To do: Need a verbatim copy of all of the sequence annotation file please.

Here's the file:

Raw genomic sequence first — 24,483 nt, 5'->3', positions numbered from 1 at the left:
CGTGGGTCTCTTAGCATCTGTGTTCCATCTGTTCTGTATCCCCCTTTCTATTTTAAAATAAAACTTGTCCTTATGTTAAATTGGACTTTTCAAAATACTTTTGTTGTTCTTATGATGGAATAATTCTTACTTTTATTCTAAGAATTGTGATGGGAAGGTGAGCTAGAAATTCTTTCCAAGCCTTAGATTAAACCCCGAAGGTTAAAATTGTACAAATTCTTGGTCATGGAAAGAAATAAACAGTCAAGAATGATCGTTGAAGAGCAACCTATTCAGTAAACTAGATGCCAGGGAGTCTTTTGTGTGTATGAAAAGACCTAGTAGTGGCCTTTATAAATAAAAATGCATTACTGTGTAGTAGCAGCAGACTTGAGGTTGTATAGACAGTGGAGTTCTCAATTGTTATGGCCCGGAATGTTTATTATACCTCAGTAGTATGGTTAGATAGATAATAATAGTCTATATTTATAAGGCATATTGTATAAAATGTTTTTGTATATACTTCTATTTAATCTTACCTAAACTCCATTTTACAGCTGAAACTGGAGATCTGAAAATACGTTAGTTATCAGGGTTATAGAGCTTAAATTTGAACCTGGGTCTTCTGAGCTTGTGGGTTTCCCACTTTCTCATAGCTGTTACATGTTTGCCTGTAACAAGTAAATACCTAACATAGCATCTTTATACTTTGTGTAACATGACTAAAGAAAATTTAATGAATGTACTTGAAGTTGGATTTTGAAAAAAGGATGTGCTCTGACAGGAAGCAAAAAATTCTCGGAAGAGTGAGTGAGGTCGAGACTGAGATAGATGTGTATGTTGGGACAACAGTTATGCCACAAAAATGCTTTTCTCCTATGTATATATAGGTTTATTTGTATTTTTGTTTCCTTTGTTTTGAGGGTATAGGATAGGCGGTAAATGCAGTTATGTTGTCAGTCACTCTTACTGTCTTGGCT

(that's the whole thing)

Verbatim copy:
Raw genomic sequence first — 24,483 nt, 5'->3', positions numbered from 1 at the left:
CGTGGGTCTCTTAGCATCTGTGTTCCATCTGTTCTGTATCCCCCTTTCTATTTTAAAATAAAACTTGTCCTTATGTTAAATTGGACTTTTCAAAATACTTTTGTTGTTCTTATGATGGAATAATTCTTACTTTTATTCTAAGAATTGTGATGGGAAGGTGAGCTAGAAATTCTTTCCAAGCCTTAGATTAAACCCCGAAGGTTAAAATTGTACAAATTCTTGGTCATGGAAAGAAATAAACAGTCAAGAATGATCGTTGAAGAGCAACCTATTCAGTAAACTAGATGCCAGGGAGTCTTTTGTGTGTATGAAAAGACCTAGTAGTGGCCTTTATAAATAAAAATGCATTACTGTGTAGTAGCAGCAGACTTGAGGTTGTATAGACAGTGGAGTTCTCAATTGTTATGGCCCGGAATGTTTATTATACCTCAGTAGTATGGTTAGATAGATAATAATAGTCTATATTTATAAGGCATATTGTATAAAATGTTTTTGTATATACTTCTATTTAATCTTACCTAAACTCCATTTTACAGCTGAAACTGGAGATCTGAAAATACGTTAGTTATCAGGGTTATAGAGCTTAAATTTGAACCTGGGTCTTCTGAGCTTGTGGGTTTCCCACTTTCTCATAGCTGTTACATGTTTGCCTGTAACAAGTAAATACCTAACATAGCATCTTTATACTTTGTGTAACATGACTAAAGAAAATTTAATGAATGTACTTGAAGTTGGATTTTGAAAAAAGGATGTGCTCTGACAGGAAGCAAAAAATTCTCGGAAGAGTGAGTGAGGTCGAGACTGAGATAGATGTGTATGTTGGGACAACAGTTATGCCACAAAAATGCTTTTCTCCTATGTATATATAGGTTTATTTGTATTTTTGTTTCCTTTGTTTTGAGGGTATAGGATAGGCGGTAAATGCAGTTATGTTGTCAGTCACTCTTACTGTCTTGGCT